Ludivine Sagnier, one of the leading actresses from acclaimed French films 'Mesrine: Killer Instinct' and 'Mesrine: Public Enemy No.1' talk to RTÉ.ie.

Born in a bourgeois Paris suburb, Ludivine Sagnier, has been acting since the age of ten, although it wasn’t until she became the muse of filmmaker François Ozone that audiences began to take note. Most significantly came their international hit ‘Swimming Pool’ (2003), a sexually explicit drama.

Read the review of 'Mesrine: Killer Instinct'.

Now 30, married and with two young daughters, Sagnier has become a celebrated actress, having appeared in such acclaimed films as the murder mystery, ‘Eight Women’, and the wartime drama, ‘Un Secret’. She talks to RTÉ.ie about her new project, the double bill ‘Mesrine: Killer Instinct’ and ‘Mesrine: Public Enemy No. 1’, detailing the incredible true story of Jacques Mesrine — gangster, womaniser, jail breaker and fugitive, who remains something of a cult figure across the Channel. As Sylvia Jeanjacquot to Vincent Cassel’s title character, Sagnier plays the prostitute turned lover, who was with Mesrine right up until his violent demise.

RTÉ.ie: What is it in your opinion that separates French actresses from the Hollywood norm that gives them that. ‘je ne sais quoi’.
Ludivine Sagnier:
It’s very difficult to define. Something that is ‘impalpable.’ It’s true that French women have an aura. Marion Cotillard or Eva Green, for example. French actresses, they have it [she clicks her fingers]. I don’t know what, but they have it. There’s vulnerability. In Hollywood vulnerability is viewed as a failure, whereas in France it is seen as strength.

RTÉ.ie: How much did you know about Jacques Mesrine beforehand?
LS:
Well, to be honest, I was never really bothered with the crime pages. But when I was asked to read for the part for Sylvia I started to interest myself. The thing is I was born in ‘79, the year he got shot [gunned down on the streets of the French capital by a police hit squad], so to me he was like a historic person. I had a box of documentation and I started to enquire, like a private detective, particularly online. Plus Sylvia had written her own biography, which was very revealing. So I used those things and also my imagination.

RTÉ.ie: Did you meet her?
LS:
No, because she didn’t want to. She’s completely overwhelmed by this tragedy…and she wanted to be paid.

RTÉ.ie: She spent four years in prison and was quite badly injured in the assassination.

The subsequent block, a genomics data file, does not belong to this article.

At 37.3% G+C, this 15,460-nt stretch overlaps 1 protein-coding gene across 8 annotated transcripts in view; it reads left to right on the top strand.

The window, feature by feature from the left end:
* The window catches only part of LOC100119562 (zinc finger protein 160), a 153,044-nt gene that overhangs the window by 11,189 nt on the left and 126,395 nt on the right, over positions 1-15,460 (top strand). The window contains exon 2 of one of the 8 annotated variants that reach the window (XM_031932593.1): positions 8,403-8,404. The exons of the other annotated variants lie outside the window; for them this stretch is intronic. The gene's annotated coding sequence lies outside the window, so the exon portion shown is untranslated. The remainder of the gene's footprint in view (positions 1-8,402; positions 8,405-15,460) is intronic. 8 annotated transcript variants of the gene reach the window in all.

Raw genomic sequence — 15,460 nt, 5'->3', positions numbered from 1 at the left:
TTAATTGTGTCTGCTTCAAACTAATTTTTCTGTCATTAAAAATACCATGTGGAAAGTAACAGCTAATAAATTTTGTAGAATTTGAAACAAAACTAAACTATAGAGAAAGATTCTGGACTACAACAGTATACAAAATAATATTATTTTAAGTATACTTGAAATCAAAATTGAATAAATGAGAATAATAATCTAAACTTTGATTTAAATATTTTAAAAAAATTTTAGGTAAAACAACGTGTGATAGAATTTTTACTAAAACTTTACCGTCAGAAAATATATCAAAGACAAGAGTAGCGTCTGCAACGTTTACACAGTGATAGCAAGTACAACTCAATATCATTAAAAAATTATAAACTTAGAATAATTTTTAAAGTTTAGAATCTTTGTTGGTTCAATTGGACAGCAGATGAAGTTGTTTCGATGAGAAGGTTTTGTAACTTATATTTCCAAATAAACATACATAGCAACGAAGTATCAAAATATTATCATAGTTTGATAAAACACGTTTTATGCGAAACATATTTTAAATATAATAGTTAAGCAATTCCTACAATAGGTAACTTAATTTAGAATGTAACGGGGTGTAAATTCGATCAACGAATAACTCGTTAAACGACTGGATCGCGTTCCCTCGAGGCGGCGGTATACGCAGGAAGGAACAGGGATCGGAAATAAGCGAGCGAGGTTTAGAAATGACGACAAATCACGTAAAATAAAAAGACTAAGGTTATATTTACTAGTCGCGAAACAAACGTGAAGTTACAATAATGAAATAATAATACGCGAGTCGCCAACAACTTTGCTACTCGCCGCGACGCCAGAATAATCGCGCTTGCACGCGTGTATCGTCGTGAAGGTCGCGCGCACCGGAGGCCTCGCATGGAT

LS:
She lost her eye, her arm and her poodle. The dog saved her.

RTÉ.ie: In another film, ‘The Girl Cut In Two’, you play someone fatally attracted to an unsuitable older man.
LS:
It gets worse! Usually the broken hearts are much more interesting and daring than strong women who understand everything. Maybe it’s that my life is so normal and balanced that I try to get myself endangered.

RTÉ.ie: Were you not a bit of a wild child, extolling the virtues of smoking, drinking, eating gourmet food, without any interest in living a healthy lifestyle?
LS:
Ahh…I changed so much. I used to be a kind of a Lily Allen type, but now I’m a mum, so I go to the gym, I don’t smoke anymore. Its not because I want to be healthy it’s because my husband (director Kim Chapiron) is like the Taliban. And, I don’t really drink much because I’m too tired.

RTÉ.ie: You’re still comfortable filming nude scenes?
LS:
You know being naked onscreen seems to be so easy but it’s such a challenge. In ‘Mesrine’ I have some love scenes with Vincent. It wasn’t that easy at all, especially because there were so many heterosexual males on set and they were like ‘’Okay!’ [She mimics the eager rubbing of hands]. I have to be tough. It’s really intimidating.

RTÉ.ie: After ‘Swimming Pool’, you were hailed as “the new Bardot”.
LS:
Clichés are a tool to communicate, but when I’m compared to Brigitte Bardot I’m flattered because she was an actress that really broke the rules. She was a rebel. In that way I feel close to her.

RTÉ.ie: You chose not to walk through the doors that began opening up for you in LA.
LS:
For me, being ambitious means also wanting happiness…I love the United States, but the competition is so intense. I remember going to castings and the other actresses watching me with so much hate. In French we have a saying. ‘You have to sweep in front of your own doorstep first.’

RTÉ.ie: Will it be a while before you allow your daughters to watch your films?
LS:
My eldest daughter watched ‘Peter Pan’ [Sagnier played a mute Tinkerbell in the 2003 remake] and she watched ‘Eight Women’, but she doesn’t understand it. The other day she says at school in front of the teacher, ‘You know my mum she killed her father’. [Laughing] So yeah, nudity, of course she’s too young to see that, but you know I don’t feel ashamed. When she’s old enough she can say how my mum was so sexy because it’s never in a way that I regret.

‘Mesrine: Killer Instinct’ is in Irish cinemas from 7 August.

‘Mesrine: Public Enemy No. 1' is in cinemas from 28 August .